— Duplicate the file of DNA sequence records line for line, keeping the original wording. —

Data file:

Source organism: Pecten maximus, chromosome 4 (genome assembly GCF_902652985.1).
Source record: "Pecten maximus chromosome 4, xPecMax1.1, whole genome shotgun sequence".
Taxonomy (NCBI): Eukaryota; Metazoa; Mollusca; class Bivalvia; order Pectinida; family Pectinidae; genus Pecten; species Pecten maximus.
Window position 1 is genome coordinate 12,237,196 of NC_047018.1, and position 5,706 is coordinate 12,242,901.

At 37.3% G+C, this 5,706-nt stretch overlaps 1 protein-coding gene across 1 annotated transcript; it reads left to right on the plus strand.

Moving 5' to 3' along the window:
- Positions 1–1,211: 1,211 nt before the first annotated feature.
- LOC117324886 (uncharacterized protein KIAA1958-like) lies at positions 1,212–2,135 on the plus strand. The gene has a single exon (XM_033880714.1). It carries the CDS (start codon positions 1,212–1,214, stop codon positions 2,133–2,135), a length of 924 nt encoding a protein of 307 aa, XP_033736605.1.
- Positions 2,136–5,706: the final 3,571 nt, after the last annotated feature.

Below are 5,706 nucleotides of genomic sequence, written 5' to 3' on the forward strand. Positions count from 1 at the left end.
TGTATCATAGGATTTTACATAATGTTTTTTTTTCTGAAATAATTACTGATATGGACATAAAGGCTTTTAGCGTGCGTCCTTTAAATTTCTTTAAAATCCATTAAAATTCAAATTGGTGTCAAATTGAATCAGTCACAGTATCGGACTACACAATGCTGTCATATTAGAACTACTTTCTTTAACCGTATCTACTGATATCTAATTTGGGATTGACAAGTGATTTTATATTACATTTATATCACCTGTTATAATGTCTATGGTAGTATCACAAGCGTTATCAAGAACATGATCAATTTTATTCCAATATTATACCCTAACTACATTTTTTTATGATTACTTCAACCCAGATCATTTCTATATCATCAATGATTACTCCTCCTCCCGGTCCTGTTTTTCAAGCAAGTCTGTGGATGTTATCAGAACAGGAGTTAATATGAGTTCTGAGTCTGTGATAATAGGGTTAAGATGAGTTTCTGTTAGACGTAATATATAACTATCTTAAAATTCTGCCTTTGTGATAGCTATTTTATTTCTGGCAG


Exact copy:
Source organism: Pecten maximus, chromosome 4 (genome assembly GCF_902652985.1).
Source record: "Pecten maximus chromosome 4, xPecMax1.1, whole genome shotgun sequence".
Taxonomy (NCBI): Eukaryota; Metazoa; Mollusca; class Bivalvia; order Pectinida; family Pectinidae; genus Pecten; species Pecten maximus.
Window position 1 is genome coordinate 12,237,196 of NC_047018.1, and position 5,706 is coordinate 12,242,901.

At 37.3% G+C, this 5,706-nt stretch overlaps 1 protein-coding gene across 1 annotated transcript; it reads left to right on the plus strand.

Moving 5' to 3' along the window:
- Positions 1–1,211: 1,211 nt before the first annotated feature.
- LOC117324886 (uncharacterized protein KIAA1958-like) lies at positions 1,212–2,135 on the plus strand. The gene has a single exon (XM_033880714.1). It carries the CDS (start codon positions 1,212–1,214, stop codon positions 2,133–2,135), a length of 924 nt encoding a protein of 307 aa, XP_033736605.1.
- Positions 2,136–5,706: the final 3,571 nt, after the last annotated feature.

Below are 5,706 nucleotides of genomic sequence, written 5' to 3' on the forward strand. Positions count from 1 at the left end.
TGTATCATAGGATTTTACATAATGTTTTTTTTTCTGAAATAATTACTGATATGGACATAAAGGCTTTTAGCGTGCGTCCTTTAAATTTCTTTAAAATCCATTAAAATTCAAATTGGTGTCAAATTGAATCAGTCACAGTATCGGACTACACAATGCTGTCATATTAGAACTACTTTCTTTAACCGTATCTACTGATATCTAATTTGGGATTGACAAGTGATTTTATATTACATTTATATCACCTGTTATAATGTCTATGGTAGTATCACAAGCGTTATCAAGAACATGATCAATTTTATTCCAATATTATACCCTAACTACATTTTTTTATGATTACTTCAACCCAGATCATTTCTATATCATCAATGATTACTCCTCCTCCCGGTCCTGTTTTTCAAGCAAGTCTGTGGATGTTATCAGAACAGGAGTTAATATGAGTTCTGAGTCTGTGATAATAGGGTTAAGATGAGTTTCTGTTAGACGTAATATATAACTATCTTAAAATTCTGCCTTTGTGATAGCTATTTTATTTCTGGCAG